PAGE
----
In 2021, Construction is about Navigating Uncertainty

When it comes to construction, is 2021 looking good, bad or somewhere in between?

That depends on how you look at it.

The Bad News

First, the bad. Nationally, nonresidential construction is the weakest it has been in more than a decade. Commercial real-estate has been hit particularly hard—as you might expect, given that many businesses are working remote, retailers are going out of business, and hotels are struggling to get customers in the door. The market will, at some point, bounce back. But, with the uncertainty of vaccine distribution and consumers’ willingness to spend money, it’s hard to say when the recovery will happen and what form it will take.

Meanwhile, construction businesses that are building are encountering several challenges. Hiring sub-contractors has gotten more competitive, and it’s only going to heat up. As the pandemic gets under control, the pent-up demand of stalled projects will flood the labor market, which means that hiring enough workers for any project could be a challenge. In addition to a competitive labor market, businesses are facing increased competition in the bidding process—suppressing profit margins—and increased pressure to improve their energy use.

Based on those last couple paragraphs, you might get the impression that things are looking pretty bleak for construction in 2021. But that’s not the whole story. In fact, there are plenty of reasons for optimism.

The Good News

For one, industrial construction is booming in Chicagoland—so much so, that developers set a record for new space under construction in Q4 of 2020. Much of the development is due to skyrocketing e-commerce demand amid the pandemic, which has pushed many companies to rebuild their supply chain infrastructure. Who says that no good news came out of last year?

A few more reasons to look forward to the rest of 2021: With the Biden administration’s “Build Back Better” initiative, infrastructure and public-utility projects could potentially have a sharp rebound. Also, real estate experts are expecting to see office expansions in tertiary markets with lower population densities, such as suburbs throughout the Chicago area.

Back to our question: Is the outlook good or bad? The truth lands, as it often does, somewhere in the middle.

“For construction, the key word this year is uncertainty,” says Leo Misdom, a principal shareholder at Dugan & Lopatka. “There’s going to be growth in some areas and decline in others—and the situation is going to shift throughout the year.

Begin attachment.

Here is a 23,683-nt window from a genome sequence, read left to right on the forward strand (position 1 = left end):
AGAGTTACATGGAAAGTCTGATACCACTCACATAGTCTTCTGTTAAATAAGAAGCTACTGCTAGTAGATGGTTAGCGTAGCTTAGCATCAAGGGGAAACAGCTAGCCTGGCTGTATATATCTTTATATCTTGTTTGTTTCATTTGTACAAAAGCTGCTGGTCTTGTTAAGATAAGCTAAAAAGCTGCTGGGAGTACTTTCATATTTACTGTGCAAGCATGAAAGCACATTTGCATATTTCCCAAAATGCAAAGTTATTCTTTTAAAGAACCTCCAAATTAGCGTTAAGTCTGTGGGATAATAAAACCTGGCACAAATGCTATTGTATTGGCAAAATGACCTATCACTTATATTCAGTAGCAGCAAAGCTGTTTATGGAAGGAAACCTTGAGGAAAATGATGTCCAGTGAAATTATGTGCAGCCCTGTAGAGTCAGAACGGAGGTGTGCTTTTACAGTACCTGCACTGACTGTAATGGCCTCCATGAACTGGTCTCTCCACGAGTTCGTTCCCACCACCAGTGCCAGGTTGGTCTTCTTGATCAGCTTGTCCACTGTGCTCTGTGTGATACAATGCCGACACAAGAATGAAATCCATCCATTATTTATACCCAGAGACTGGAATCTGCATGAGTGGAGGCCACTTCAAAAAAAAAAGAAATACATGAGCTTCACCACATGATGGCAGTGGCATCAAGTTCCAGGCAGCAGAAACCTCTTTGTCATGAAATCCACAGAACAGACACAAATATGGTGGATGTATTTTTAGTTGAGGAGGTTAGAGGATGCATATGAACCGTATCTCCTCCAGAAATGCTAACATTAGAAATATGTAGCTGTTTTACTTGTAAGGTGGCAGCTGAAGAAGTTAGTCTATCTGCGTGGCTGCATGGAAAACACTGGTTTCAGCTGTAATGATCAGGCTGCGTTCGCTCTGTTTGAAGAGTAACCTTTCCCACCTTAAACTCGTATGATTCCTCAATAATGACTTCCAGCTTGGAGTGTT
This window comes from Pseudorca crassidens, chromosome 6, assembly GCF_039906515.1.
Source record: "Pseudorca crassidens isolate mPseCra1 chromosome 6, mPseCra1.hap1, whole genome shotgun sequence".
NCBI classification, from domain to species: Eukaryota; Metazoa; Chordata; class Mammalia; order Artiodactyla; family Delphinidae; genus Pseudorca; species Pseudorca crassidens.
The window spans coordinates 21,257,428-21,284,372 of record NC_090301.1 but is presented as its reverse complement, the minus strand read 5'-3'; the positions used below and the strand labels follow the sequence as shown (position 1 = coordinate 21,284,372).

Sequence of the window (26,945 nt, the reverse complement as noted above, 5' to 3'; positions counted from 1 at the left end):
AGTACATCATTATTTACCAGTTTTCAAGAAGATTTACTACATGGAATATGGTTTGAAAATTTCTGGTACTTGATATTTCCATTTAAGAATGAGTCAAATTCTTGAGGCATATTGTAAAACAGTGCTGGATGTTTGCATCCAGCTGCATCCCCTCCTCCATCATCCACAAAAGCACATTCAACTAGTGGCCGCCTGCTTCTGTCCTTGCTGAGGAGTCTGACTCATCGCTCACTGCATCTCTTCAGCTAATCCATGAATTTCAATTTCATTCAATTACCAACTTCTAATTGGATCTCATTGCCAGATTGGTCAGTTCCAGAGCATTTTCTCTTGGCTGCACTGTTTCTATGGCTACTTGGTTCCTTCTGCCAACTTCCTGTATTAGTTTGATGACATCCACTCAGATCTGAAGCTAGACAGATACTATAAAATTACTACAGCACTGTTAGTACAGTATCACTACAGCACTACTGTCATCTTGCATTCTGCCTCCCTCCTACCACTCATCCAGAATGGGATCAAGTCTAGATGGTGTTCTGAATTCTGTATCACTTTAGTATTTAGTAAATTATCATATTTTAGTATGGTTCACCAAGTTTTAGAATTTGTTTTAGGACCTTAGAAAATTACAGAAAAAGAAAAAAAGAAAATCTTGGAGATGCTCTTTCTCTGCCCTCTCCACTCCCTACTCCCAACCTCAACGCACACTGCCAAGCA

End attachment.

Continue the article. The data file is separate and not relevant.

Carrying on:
“If you’re in the construction industry, you should be bracing for this uncertainty by planning ahead, investing in short-term and long-term strategies, and focusing on cash. The businesses that come out on top will be the ones that prepare for change and adapt quickly.”

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How You Can Succeed in 2021

How can you navigate this year’s uncertainty? Here are some tips from the financial experts at Dugan & Lopatka:

  • Plan for the near-term and long-term future. Financial forecasts and projections, cash flow modeling, and tax planning will be crucial to help prepare your construction business for the year ahead.
  • Focus on cashflow. Some sectors of the construction industry have largely avoided the worst economic impacts of COVID-19. However, construction is often the last industry to feel the pain of an economic shift, so don’t assume there won’t be a downturn. Managing your cash carefully will ensure you’re ready for any surprises.
  • Look at current tax provisions. While new legislation could bring new tax provisions, you shouldn’t overlook the current provisions that can help you plan for 2021.
  • Don’t miss out on potential tax breaks. More construction companies are becoming eligible for the federal research and development (R&D) tax credit, but many don’t know it. Possible activities that could be eligible include:
    • Developing new, improved or more reliable products, processes or techniques
    • Upgrading designs for LEED or energy-efficient projects
    • Developing unique methods and processes
    • Experimenting with new building materials
    • Developing or improving construction equipment
    • Any project that requires an extra level of testing or certification upon completion
  • Focus on green. With sustainability initiatives and potential new tax incentives on the horizon, the companies that support green building standards and sustainable efforts are positioned to thrive.

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Make Finance Your 2021 Priority

In 2021 (and any year, really) success in the construction industry is largely contingent on how you manage your finances. The businesses that come out on top will be the ones that prepare for the future and quickly adapt to change. Of course, in an industry as complicated as yours, that’s easier said than done.

The best thing you can do for your business in 2021 is to partner with a financial expert who specializes in construction. At Dugan & Lopatka, our team has decades of experience in the construction industry, throughout the Chicagoland area. We understand the challenges you face, and we also know how to help you prepare for an uncertain future and navigate times of change.

2021 is going to be a challenging year for construction. But, by planning ahead and focusing on what matters, we can make it a good one.

To learn what the financial experts of Dugan & Lopatka can do for you, contact our team today.

Click here to learn more about our construction services.

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